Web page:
27.

7. 0.216; About 21.6% of the variation is explained. About 78.4% of the variation is unexplained.

8

Trucks

7.5

9. 0.916; About 91.6% of the variation is explained. About 8.4% of the variation is unexplained.

13. (a) 0.981; About 98.1% of the variation in sales can be explained by the variation in the total square footage, and about 1.9% of the variation is unexplained. (b) 30.576; The standard error of estimate of the sales for a specific total square footage is about \$30,576,000,000. 15. (a) 0.963; About 96.3% of the variation in wages for federal government employees can be explained by the variation in wages for state government employees, and about 3.7% of the variation is unexplained. (b) 20.090; The standard error of estimate of the average weekly wages for federal government employees for a specific average weekly wage for state government employees is about \$20.09. 17. (a) 0.790; About 79.0% of the variation in the gross collections of corporate income taxes can be explained by the variation in the gross collections of individual income taxes, and about 21.0% of the variation is unexplained. (b) 42.386; The standard error of estimate of the gross collections of corporate income taxes for a specific gross collection of individual income taxes is about \$42,386,000,000.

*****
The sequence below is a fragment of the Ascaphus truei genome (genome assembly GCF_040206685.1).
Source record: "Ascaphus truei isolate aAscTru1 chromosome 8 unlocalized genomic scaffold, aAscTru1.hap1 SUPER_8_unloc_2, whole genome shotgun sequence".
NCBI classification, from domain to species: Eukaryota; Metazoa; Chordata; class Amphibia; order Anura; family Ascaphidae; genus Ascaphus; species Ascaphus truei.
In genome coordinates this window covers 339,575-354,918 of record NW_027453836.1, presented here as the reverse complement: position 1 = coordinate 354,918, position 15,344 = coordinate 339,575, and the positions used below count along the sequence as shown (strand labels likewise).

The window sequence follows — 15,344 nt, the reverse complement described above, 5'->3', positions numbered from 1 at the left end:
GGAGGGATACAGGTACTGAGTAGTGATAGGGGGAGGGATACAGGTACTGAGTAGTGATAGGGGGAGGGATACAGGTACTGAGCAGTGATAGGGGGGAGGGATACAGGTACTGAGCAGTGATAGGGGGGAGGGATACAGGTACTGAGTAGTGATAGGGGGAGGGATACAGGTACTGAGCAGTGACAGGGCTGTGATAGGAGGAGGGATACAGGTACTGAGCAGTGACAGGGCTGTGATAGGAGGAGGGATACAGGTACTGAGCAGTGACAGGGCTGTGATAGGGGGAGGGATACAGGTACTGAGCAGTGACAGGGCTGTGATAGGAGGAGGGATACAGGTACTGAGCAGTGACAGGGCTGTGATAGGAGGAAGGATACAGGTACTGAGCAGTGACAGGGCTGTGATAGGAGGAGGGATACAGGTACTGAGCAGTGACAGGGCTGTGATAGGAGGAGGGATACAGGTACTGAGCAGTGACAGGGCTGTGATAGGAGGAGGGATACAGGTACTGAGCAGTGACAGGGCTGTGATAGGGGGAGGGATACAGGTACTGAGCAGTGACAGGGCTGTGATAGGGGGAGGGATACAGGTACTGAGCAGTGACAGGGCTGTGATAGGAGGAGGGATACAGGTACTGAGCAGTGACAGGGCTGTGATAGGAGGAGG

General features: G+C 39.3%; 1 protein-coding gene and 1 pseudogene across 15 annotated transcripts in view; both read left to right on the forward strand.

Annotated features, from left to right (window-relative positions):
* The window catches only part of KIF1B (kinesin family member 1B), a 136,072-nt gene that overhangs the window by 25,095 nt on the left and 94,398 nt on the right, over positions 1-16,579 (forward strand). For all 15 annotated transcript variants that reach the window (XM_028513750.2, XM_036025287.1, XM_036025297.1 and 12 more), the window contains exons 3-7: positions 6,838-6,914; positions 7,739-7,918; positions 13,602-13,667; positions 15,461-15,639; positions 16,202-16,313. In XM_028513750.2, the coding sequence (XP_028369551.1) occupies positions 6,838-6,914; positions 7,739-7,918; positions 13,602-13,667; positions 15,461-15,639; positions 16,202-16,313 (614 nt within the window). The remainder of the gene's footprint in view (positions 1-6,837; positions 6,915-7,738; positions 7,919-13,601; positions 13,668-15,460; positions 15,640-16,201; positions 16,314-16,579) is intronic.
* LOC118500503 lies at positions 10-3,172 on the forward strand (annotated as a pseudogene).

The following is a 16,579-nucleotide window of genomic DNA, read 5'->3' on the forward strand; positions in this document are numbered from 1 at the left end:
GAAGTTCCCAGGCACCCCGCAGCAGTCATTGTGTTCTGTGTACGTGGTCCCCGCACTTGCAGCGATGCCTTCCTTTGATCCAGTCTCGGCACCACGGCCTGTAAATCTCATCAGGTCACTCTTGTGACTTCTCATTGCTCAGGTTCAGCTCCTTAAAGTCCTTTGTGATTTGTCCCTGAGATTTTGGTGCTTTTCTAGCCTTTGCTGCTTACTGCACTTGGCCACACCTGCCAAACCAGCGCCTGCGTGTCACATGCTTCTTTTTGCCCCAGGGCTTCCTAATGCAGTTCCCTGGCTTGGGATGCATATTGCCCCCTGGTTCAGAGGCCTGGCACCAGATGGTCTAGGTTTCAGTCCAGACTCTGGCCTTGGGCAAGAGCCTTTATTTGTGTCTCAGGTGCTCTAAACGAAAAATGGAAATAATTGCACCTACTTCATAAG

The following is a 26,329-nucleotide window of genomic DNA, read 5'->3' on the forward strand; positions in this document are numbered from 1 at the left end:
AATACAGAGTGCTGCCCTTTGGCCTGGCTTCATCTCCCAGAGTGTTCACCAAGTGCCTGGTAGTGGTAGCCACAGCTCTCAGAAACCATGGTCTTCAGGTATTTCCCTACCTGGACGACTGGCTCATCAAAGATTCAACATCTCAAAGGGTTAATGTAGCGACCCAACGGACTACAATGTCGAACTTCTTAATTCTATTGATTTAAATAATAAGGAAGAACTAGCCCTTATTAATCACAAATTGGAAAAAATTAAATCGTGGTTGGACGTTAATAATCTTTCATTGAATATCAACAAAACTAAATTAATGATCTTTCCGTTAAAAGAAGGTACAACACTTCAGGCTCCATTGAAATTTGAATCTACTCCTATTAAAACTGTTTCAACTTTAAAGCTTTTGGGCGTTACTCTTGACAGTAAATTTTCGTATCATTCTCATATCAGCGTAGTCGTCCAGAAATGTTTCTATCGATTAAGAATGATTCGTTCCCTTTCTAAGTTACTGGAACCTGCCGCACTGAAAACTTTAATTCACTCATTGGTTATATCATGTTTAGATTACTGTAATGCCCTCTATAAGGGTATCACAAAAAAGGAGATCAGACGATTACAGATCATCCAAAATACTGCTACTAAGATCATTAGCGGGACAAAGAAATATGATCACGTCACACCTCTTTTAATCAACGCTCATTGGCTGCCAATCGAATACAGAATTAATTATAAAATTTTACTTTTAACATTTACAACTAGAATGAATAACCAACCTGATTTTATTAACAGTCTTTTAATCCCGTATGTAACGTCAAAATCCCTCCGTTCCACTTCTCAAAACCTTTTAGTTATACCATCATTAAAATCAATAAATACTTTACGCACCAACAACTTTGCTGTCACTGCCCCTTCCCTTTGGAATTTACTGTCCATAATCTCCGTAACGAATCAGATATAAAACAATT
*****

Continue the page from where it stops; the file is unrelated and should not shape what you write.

A96

6.5

x = 7.7

6

11. (a) 0.798; About 79.8% of the variation in proceeds can be explained by the variation in the number of issues, and about 20.2% of the variation is unexplained. (b) 8064.633; The standard error of estimate of the proceeds for a specific number of issues is about \$8,064,633,000.

y = 6.688

7

5.5 x 4 5 6 7 8 9 10

Cars

29.

xi

yi

yn i

yn i  y